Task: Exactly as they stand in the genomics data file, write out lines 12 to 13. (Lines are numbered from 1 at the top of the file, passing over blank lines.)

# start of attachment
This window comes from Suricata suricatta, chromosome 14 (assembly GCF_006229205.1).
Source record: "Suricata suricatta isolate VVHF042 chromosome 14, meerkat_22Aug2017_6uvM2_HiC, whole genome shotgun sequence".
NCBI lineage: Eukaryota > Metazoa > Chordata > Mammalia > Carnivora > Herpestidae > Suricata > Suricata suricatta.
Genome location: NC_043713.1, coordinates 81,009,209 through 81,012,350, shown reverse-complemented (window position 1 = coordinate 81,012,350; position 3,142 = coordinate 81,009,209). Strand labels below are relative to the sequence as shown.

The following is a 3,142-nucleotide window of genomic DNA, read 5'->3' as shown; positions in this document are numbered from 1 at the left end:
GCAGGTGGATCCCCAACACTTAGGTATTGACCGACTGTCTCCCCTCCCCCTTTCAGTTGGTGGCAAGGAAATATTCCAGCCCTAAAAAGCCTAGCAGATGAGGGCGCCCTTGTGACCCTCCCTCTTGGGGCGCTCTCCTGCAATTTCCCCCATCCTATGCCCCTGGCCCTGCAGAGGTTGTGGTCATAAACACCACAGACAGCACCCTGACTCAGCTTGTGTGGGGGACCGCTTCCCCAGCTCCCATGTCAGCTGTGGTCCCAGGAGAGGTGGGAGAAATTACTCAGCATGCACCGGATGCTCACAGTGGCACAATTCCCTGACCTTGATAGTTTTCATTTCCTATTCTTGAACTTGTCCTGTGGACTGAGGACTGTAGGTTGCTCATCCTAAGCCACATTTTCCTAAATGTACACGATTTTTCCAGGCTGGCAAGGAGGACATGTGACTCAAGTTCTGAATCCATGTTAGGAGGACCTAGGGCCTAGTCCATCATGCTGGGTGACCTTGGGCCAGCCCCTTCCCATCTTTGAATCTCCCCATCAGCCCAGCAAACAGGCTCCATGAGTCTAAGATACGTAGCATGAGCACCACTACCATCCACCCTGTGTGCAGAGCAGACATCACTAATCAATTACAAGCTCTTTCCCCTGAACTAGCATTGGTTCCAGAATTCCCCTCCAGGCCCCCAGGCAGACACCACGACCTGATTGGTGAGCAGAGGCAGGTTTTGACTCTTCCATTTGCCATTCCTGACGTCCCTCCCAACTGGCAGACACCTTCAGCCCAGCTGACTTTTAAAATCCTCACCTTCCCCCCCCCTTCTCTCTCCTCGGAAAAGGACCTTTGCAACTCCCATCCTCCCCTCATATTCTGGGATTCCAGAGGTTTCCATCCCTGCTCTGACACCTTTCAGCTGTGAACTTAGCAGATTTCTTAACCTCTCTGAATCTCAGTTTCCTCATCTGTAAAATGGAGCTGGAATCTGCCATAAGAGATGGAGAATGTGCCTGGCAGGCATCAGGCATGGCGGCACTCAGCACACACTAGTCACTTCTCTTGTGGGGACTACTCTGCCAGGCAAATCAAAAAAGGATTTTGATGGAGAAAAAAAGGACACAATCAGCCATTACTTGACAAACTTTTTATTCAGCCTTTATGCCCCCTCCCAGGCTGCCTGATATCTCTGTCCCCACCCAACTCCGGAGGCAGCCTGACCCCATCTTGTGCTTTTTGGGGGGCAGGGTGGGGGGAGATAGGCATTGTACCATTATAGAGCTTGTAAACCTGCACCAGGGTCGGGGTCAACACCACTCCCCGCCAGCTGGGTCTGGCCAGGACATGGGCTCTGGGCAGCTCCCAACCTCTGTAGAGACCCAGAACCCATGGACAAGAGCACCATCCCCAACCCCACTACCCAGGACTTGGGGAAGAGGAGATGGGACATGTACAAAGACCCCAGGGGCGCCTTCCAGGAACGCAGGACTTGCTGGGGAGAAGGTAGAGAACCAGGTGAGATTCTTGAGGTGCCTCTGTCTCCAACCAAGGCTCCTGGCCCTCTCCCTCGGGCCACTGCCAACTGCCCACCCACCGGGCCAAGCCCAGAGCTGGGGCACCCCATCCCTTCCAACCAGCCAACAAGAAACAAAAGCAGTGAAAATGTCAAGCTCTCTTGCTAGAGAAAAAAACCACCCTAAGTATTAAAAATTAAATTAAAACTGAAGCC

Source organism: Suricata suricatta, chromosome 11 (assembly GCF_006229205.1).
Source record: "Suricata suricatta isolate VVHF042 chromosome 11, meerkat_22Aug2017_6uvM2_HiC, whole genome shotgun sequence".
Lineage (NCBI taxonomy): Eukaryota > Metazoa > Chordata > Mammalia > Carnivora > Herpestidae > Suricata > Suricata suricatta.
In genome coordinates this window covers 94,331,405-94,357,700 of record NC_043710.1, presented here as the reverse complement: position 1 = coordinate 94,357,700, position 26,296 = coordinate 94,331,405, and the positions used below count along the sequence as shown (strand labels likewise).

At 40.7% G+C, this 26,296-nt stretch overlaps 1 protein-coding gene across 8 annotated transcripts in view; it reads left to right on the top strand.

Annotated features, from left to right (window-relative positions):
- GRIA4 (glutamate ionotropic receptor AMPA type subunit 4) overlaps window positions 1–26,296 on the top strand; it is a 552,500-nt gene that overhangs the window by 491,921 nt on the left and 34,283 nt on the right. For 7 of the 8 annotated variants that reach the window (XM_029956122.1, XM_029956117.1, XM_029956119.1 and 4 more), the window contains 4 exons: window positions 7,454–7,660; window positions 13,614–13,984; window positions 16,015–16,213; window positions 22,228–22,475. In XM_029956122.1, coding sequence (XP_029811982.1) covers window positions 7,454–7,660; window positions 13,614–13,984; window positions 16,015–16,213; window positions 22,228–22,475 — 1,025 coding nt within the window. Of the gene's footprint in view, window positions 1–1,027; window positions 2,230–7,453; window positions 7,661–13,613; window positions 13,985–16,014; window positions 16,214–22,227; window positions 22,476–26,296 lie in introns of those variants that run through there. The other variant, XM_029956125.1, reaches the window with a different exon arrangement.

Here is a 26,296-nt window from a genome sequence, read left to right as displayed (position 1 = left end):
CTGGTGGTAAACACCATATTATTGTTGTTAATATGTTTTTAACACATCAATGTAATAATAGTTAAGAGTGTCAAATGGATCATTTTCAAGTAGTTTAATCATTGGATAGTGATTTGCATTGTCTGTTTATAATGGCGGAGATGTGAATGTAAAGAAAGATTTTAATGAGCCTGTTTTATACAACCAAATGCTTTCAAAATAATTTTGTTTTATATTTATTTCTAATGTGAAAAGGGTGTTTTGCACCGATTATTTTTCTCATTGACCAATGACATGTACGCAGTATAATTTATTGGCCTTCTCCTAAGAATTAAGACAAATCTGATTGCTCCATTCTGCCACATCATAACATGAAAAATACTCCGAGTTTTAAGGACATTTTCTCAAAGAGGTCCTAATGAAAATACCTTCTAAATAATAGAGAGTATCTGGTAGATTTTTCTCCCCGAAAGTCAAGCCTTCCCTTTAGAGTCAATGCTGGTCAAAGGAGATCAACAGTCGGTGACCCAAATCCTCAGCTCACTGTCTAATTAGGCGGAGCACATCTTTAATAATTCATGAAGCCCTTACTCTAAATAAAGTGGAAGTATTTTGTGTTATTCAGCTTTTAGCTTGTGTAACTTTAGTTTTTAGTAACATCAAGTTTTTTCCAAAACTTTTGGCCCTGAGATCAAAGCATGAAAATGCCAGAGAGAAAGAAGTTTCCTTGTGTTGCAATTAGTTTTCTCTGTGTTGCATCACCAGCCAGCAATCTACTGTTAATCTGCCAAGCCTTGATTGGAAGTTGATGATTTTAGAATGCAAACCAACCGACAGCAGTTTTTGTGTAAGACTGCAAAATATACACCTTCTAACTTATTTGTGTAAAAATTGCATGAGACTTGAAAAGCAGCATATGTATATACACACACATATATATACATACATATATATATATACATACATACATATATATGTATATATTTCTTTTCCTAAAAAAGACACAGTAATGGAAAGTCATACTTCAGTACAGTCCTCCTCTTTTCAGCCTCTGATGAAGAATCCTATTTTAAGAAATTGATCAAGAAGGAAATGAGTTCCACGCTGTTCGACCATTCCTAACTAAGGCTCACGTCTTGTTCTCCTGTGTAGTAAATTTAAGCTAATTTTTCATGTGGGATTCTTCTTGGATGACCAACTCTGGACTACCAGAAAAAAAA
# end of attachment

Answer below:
Annotated features, from left to right (window-relative positions):
- GRIA4 (glutamate ionotropic receptor AMPA type subunit 4) overlaps window positions 1–26,296 on the top strand; it is a 552,500-nt gene that overhangs the window by 491,921 nt on the left and 34,283 nt on the right. For 7 of the 8 annotated variants that reach the window (XM_029956122.1, XM_029956117.1, XM_029956119.1 and 4 more), the window contains 4 exons: window positions 7,454–7,660; window positions 13,614–13,984; window positions 16,015–16,213; window positions 22,228–22,475. In XM_029956122.1, coding sequence (XP_029811982.1) covers window positions 7,454–7,660; window positions 13,614–13,984; window positions 16,015–16,213; window positions 22,228–22,475 — 1,025 coding nt within the window. Of the gene's footprint in view, window positions 1–1,027; window positions 2,230–7,453; window positions 7,661–13,613; window positions 13,985–16,014; window positions 16,214–22,227; window positions 22,476–26,296 lie in introns of those variants that run through there. The other variant, XM_029956125.1, reaches the window with a different exon arrangement.